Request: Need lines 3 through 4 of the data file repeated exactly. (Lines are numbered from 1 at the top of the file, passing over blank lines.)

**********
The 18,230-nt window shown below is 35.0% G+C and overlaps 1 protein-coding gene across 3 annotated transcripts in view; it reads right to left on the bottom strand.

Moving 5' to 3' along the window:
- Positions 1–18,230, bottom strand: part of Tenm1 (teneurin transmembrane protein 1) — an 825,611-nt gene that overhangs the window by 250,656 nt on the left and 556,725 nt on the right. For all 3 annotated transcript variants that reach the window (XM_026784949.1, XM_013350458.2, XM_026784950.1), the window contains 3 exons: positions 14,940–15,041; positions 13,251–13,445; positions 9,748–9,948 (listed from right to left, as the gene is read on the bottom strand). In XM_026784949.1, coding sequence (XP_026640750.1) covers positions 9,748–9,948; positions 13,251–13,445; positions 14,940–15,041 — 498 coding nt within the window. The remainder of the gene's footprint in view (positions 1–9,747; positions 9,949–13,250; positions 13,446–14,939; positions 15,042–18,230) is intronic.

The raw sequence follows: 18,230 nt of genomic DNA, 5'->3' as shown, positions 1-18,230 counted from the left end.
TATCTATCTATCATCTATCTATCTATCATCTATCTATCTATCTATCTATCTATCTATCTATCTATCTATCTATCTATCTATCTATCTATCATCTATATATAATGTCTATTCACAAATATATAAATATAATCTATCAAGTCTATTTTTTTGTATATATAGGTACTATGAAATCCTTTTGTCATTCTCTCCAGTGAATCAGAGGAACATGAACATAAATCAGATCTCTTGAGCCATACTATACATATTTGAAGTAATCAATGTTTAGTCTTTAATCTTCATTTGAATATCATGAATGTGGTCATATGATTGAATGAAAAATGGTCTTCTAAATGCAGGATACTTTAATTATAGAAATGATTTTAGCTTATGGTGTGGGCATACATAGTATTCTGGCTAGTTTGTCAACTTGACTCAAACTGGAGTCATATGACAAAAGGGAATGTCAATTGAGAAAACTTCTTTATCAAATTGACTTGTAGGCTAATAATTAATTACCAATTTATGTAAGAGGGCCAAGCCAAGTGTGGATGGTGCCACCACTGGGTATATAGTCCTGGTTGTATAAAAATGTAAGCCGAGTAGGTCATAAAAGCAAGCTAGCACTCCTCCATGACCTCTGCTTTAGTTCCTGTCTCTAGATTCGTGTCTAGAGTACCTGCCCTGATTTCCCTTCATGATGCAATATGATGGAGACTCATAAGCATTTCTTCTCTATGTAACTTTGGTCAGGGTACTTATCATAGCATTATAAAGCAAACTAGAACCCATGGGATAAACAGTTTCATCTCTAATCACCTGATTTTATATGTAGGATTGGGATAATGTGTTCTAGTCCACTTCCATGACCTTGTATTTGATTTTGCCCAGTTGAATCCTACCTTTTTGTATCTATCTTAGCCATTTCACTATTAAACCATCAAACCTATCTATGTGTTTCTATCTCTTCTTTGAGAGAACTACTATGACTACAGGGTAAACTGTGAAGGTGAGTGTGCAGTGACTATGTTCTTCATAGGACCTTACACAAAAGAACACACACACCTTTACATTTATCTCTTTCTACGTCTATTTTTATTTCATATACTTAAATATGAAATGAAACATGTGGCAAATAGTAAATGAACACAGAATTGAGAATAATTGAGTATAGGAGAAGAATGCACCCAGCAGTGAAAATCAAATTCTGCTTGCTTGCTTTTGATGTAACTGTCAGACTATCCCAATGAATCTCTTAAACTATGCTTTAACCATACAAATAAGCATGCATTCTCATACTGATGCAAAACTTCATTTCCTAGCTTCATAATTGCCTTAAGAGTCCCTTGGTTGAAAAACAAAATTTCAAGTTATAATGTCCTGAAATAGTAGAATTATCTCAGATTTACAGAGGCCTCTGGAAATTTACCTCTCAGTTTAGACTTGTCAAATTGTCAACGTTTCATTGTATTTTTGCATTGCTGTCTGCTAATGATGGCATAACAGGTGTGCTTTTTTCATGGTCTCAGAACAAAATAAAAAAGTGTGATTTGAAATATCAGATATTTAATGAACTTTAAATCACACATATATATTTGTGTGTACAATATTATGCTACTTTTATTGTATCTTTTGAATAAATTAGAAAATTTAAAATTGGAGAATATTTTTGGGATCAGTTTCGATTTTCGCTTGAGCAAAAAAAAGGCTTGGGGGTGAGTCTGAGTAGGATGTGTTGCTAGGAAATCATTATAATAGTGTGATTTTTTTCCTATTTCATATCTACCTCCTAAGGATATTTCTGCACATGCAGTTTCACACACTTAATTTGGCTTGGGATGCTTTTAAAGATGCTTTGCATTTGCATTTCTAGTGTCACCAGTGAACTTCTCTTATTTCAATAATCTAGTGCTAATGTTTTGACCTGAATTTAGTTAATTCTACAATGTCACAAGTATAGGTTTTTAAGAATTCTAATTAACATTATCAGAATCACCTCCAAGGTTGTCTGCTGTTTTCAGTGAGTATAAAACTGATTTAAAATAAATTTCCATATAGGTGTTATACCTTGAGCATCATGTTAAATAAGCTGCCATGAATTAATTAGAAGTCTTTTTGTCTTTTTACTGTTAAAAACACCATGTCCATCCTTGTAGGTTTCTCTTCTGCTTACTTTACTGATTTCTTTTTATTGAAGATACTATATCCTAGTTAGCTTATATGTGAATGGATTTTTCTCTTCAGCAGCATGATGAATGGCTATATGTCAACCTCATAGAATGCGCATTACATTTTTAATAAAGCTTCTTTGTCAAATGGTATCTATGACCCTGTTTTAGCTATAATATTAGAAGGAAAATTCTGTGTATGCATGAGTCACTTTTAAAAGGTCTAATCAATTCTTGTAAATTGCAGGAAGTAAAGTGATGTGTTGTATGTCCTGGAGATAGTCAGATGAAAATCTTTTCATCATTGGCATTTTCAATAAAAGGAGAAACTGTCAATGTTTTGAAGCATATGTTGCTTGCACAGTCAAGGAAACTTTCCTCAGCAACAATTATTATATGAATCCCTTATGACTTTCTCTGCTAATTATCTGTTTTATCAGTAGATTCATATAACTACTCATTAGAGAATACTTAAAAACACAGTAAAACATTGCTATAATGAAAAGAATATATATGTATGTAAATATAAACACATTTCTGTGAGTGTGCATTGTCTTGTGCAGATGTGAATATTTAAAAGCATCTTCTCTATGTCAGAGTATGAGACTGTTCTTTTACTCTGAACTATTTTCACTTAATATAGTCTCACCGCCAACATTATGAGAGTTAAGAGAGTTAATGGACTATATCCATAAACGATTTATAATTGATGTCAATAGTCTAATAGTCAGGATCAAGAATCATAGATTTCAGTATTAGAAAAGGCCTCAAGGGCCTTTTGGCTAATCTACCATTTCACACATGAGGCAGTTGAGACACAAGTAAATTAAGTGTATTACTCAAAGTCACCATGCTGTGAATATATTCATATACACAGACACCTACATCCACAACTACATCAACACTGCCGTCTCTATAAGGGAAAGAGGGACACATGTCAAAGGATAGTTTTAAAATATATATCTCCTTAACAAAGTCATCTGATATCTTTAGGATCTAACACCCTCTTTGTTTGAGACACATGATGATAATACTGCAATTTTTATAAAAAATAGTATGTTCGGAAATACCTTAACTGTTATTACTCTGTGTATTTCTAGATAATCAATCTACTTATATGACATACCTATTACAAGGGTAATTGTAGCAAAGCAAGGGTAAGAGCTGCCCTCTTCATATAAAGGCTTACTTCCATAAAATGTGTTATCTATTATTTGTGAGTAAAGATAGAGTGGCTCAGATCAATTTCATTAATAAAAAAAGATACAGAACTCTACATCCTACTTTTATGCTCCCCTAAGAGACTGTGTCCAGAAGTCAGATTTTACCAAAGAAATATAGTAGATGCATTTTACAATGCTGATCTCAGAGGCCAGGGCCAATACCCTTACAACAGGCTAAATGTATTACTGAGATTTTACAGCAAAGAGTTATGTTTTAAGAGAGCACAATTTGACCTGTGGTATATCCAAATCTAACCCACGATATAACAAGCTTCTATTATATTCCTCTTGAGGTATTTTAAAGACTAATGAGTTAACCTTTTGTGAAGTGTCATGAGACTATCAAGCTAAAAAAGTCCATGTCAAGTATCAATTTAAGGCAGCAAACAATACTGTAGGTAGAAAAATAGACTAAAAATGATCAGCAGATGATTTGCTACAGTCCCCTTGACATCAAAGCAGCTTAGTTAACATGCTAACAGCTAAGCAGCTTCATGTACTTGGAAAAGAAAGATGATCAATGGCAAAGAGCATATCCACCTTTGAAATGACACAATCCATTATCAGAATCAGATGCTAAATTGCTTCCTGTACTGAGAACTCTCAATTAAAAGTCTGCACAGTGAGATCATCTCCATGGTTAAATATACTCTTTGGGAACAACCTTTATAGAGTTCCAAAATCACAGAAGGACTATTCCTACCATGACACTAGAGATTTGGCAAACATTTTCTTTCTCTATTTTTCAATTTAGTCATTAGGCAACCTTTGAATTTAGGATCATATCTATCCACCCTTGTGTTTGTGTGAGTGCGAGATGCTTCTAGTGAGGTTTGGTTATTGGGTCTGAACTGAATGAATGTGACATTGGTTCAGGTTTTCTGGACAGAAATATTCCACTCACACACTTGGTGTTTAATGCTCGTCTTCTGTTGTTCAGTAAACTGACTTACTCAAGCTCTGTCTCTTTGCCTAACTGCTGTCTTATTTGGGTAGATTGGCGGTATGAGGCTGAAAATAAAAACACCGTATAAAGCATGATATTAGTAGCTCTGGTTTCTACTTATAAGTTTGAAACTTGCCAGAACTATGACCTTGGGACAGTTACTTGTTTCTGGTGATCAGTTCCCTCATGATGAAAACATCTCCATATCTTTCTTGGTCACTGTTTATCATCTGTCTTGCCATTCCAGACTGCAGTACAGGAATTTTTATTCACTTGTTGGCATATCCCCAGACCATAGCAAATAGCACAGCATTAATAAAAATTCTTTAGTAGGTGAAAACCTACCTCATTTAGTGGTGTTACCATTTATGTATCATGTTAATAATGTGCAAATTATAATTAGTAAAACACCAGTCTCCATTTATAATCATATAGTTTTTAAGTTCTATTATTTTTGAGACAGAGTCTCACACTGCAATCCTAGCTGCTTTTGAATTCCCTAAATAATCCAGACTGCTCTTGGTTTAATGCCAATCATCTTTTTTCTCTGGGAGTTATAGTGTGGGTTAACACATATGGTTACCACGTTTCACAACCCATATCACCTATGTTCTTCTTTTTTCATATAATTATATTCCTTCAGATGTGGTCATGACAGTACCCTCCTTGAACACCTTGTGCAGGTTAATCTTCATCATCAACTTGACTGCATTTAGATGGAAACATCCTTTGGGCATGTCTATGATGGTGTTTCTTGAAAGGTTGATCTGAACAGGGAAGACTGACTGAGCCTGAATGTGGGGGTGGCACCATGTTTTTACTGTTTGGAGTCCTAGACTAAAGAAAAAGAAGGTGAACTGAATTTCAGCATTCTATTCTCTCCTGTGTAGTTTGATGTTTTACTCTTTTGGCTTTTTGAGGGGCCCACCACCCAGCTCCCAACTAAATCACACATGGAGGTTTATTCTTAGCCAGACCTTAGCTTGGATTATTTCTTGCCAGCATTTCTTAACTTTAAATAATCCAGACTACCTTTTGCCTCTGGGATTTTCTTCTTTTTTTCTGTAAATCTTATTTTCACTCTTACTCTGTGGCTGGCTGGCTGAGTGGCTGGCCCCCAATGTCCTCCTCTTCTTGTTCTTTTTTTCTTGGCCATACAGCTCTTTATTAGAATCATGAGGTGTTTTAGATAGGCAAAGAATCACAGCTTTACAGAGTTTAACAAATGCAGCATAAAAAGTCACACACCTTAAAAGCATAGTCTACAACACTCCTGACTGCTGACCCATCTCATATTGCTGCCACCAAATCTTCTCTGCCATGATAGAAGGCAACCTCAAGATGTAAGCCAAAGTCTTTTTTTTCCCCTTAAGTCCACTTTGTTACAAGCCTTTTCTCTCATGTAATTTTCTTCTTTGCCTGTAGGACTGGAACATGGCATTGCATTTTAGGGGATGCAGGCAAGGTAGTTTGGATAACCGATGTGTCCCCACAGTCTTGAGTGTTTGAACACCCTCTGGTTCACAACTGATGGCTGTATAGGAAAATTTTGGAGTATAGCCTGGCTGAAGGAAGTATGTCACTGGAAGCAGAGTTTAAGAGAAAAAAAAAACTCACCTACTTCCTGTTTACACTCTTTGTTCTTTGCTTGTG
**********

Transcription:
- Positions 1–18,230, bottom strand: part of Tenm1 (teneurin transmembrane protein 1) — an 825,611-nt gene that overhangs the window by 250,656 nt on the left and 556,725 nt on the right. For all 3 annotated transcript variants that reach the window (XM_026784949.1, XM_013350458.2, XM_026784950.1), the window contains 3 exons: positions 14,940–15,041; positions 13,251–13,445; positions 9,748–9,948 (listed from right to left, as the gene is read on the bottom strand). In XM_026784949.1, coding sequence (XP_026640750.1) covers positions 9,748–9,948; positions 13,251–13,445; positions 14,940–15,041 — 498 coding nt within the window. The remainder of the gene's footprint in view (positions 1–9,747; positions 9,949–13,250; positions 13,446–14,939; positions 15,042–18,230) is intronic.

The raw sequence follows: 18,230 nt of genomic DNA, 5'->3' as shown, positions 1-18,230 counted from the left end.